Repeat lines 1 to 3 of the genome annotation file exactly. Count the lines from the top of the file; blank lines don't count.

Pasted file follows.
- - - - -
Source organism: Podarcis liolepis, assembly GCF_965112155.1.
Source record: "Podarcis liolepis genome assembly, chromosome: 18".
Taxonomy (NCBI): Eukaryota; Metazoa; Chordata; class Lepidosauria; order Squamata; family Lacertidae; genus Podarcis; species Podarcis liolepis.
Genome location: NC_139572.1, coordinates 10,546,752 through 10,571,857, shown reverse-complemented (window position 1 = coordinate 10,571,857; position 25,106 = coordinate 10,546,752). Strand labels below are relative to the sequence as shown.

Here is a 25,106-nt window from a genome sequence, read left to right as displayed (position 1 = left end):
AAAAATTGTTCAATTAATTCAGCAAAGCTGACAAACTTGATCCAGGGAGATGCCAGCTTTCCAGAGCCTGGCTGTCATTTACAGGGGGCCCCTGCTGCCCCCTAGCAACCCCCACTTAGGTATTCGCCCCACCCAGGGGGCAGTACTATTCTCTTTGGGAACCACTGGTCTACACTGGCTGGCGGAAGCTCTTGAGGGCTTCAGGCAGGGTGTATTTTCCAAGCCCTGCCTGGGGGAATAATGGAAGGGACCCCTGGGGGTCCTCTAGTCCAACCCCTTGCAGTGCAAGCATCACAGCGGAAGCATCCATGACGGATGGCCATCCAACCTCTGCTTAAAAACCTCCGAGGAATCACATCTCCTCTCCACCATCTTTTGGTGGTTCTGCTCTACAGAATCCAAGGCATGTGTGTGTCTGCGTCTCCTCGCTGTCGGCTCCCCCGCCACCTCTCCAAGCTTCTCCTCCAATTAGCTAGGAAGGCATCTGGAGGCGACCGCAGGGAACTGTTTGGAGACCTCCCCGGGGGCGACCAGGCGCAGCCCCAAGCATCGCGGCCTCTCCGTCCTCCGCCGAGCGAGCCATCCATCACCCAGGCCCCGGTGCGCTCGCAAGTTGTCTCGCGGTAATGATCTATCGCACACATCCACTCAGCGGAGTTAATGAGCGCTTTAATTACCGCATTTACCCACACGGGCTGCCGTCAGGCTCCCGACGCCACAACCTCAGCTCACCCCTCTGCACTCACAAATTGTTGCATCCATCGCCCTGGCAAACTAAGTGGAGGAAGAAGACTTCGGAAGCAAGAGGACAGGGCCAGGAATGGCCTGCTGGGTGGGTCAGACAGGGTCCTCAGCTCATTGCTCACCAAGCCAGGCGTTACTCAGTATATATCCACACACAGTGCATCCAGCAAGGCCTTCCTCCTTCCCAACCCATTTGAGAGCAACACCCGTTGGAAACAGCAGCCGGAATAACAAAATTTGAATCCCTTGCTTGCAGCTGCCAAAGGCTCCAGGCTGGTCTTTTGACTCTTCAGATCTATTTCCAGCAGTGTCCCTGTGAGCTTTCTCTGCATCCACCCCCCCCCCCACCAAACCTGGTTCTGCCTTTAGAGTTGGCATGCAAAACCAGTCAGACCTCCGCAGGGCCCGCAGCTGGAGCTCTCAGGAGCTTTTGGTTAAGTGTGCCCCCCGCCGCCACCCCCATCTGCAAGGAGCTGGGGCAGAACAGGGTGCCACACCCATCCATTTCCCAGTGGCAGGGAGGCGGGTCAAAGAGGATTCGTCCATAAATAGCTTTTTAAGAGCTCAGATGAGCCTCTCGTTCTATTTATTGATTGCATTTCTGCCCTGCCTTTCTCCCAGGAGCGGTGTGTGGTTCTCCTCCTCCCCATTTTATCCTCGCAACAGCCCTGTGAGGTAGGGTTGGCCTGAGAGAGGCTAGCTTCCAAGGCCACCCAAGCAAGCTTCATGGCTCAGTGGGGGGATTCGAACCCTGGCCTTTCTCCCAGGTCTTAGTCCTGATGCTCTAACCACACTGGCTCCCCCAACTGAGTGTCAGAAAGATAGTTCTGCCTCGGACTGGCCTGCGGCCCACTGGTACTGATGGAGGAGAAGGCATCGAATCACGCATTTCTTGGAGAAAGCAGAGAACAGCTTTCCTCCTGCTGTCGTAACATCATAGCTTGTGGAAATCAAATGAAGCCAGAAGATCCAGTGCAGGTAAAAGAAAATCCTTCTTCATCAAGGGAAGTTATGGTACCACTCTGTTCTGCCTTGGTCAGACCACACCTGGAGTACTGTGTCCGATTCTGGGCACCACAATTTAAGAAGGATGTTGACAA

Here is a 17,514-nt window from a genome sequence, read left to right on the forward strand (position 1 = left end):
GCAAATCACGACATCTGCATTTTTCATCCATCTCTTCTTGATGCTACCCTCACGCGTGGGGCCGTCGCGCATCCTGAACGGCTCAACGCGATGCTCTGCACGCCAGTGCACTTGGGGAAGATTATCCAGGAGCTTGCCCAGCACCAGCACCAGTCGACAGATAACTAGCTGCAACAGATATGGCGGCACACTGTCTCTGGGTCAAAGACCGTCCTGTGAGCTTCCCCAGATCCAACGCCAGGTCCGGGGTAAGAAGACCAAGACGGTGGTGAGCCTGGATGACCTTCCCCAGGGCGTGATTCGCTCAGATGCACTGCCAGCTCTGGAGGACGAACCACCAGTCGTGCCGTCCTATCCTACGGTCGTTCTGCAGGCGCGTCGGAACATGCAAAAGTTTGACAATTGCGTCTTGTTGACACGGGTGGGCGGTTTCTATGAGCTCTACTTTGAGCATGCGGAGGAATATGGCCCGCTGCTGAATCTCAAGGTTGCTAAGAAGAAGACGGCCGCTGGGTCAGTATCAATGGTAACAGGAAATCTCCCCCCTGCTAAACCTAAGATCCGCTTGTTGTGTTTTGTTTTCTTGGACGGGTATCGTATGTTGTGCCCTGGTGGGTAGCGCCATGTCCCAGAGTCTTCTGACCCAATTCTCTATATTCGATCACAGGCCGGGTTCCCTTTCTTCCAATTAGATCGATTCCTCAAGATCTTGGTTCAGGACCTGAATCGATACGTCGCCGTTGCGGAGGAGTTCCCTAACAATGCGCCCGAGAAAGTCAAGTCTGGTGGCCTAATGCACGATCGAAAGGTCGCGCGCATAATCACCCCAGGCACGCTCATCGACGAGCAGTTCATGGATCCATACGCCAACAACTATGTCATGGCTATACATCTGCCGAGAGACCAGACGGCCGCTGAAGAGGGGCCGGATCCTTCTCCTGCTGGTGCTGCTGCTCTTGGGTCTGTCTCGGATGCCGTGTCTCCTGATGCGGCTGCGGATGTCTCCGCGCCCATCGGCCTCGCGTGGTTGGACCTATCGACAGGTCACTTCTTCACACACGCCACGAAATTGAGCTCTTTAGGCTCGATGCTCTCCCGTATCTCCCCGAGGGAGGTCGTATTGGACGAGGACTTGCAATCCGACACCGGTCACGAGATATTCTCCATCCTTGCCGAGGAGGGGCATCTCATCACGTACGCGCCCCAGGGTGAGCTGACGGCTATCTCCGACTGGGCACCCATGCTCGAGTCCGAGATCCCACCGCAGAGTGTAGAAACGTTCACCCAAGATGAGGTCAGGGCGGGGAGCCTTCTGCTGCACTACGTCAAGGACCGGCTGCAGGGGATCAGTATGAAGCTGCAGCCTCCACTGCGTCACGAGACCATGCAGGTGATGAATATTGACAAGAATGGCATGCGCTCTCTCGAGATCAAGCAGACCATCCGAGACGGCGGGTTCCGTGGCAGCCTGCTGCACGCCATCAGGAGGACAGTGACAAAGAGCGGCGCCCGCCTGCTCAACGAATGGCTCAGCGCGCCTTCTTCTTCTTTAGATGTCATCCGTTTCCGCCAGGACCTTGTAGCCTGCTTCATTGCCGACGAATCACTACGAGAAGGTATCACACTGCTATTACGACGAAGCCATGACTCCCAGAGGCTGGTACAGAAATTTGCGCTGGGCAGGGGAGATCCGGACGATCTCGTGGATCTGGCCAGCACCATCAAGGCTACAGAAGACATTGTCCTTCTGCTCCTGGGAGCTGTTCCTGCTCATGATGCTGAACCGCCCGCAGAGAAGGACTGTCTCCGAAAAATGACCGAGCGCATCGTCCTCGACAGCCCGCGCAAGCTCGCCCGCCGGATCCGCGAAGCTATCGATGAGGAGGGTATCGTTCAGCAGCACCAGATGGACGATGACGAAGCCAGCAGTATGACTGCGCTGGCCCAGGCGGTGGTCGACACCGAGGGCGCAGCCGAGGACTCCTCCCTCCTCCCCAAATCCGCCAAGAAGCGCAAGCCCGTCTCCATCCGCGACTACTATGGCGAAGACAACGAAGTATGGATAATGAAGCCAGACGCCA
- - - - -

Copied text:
Source organism: Podarcis liolepis, assembly GCF_965112155.1.
Source record: "Podarcis liolepis genome assembly, chromosome: 18".
Taxonomy (NCBI): Eukaryota; Metazoa; Chordata; class Lepidosauria; order Squamata; family Lacertidae; genus Podarcis; species Podarcis liolepis.